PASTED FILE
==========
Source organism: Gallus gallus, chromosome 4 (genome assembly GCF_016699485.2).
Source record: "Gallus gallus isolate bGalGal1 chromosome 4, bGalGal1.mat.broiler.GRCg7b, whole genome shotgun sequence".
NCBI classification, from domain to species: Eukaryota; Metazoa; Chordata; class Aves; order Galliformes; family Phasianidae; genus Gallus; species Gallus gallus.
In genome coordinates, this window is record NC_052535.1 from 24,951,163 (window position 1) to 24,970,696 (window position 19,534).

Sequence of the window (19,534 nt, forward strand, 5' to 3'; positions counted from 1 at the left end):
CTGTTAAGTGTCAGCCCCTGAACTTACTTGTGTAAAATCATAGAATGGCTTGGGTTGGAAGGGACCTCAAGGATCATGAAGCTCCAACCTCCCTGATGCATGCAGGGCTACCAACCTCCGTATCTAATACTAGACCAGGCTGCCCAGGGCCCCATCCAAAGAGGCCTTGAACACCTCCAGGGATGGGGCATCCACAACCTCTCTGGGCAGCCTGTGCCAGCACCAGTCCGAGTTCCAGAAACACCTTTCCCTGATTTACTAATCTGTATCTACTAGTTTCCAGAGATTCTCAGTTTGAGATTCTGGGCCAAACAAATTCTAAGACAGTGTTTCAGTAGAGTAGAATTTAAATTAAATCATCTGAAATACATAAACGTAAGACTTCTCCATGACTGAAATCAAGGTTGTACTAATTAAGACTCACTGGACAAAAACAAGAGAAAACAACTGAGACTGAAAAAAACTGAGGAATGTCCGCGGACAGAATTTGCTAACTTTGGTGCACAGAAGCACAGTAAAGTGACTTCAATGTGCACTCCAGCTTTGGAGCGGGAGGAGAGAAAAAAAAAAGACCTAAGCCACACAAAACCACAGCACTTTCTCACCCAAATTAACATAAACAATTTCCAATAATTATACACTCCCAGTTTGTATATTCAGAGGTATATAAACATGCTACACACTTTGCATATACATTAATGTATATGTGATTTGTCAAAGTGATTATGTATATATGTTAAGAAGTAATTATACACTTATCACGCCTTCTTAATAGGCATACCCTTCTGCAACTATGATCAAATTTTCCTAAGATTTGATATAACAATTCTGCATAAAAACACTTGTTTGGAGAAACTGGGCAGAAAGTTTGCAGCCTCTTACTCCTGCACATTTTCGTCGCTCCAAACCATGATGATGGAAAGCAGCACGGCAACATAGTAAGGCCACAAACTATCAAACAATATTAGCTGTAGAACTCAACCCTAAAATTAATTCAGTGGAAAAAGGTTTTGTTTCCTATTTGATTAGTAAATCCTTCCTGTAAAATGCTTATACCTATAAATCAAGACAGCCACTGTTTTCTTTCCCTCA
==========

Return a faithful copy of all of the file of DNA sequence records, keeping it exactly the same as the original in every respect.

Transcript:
Source organism: Gallus gallus, chromosome 4 (genome assembly GCF_016699485.2).
Source record: "Gallus gallus isolate bGalGal1 chromosome 4, bGalGal1.mat.broiler.GRCg7b, whole genome shotgun sequence".
NCBI classification, from domain to species: Eukaryota; Metazoa; Chordata; class Aves; order Galliformes; family Phasianidae; genus Gallus; species Gallus gallus.
In genome coordinates, this window is record NC_052535.1 from 24,951,163 (window position 1) to 24,970,696 (window position 19,534).

Sequence of the window (19,534 nt, forward strand, 5' to 3'; positions counted from 1 at the left end):
CTGTTAAGTGTCAGCCCCTGAACTTACTTGTGTAAAATCATAGAATGGCTTGGGTTGGAAGGGACCTCAAGGATCATGAAGCTCCAACCTCCCTGATGCATGCAGGGCTACCAACCTCCGTATCTAATACTAGACCAGGCTGCCCAGGGCCCCATCCAAAGAGGCCTTGAACACCTCCAGGGATGGGGCATCCACAACCTCTCTGGGCAGCCTGTGCCAGCACCAGTCCGAGTTCCAGAAACACCTTTCCCTGATTTACTAATCTGTATCTACTAGTTTCCAGAGATTCTCAGTTTGAGATTCTGGGCCAAACAAATTCTAAGACAGTGTTTCAGTAGAGTAGAATTTAAATTAAATCATCTGAAATACATAAACGTAAGACTTCTCCATGACTGAAATCAAGGTTGTACTAATTAAGACTCACTGGACAAAAACAAGAGAAAACAACTGAGACTGAAAAAAACTGAGGAATGTCCGCGGACAGAATTTGCTAACTTTGGTGCACAGAAGCACAGTAAAGTGACTTCAATGTGCACTCCAGCTTTGGAGCGGGAGGAGAGAAAAAAAAAAGACCTAAGCCACACAAAACCACAGCACTTTCTCACCCAAATTAACATAAACAATTTCCAATAATTATACACTCCCAGTTTGTATATTCAGAGGTATATAAACATGCTACACACTTTGCATATACATTAATGTATATGTGATTTGTCAAAGTGATTATGTATATATGTTAAGAAGTAATTATACACTTATCACGCCTTCTTAATAGGCATACCCTTCTGCAACTATGATCAAATTTTCCTAAGATTTGATATAACAATTCTGCATAAAAACACTTGTTTGGAGAAACTGGGCAGAAAGTTTGCAGCCTCTTACTCCTGCACATTTTCGTCGCTCCAAACCATGATGATGGAAAGCAGCACGGCAACATAGTAAGGCCACAAACTATCAAACAATATTAGCTGTAGAACTCAACCCTAAAATTAATTCAGTGGAAAAAGGTTTTGTTTCCTATTTGATTAGTAAATCCTTCCTGTAAAATGCTTATACCTATAAATCAAGACAGCCACTGTTTTCTTTCCCTCA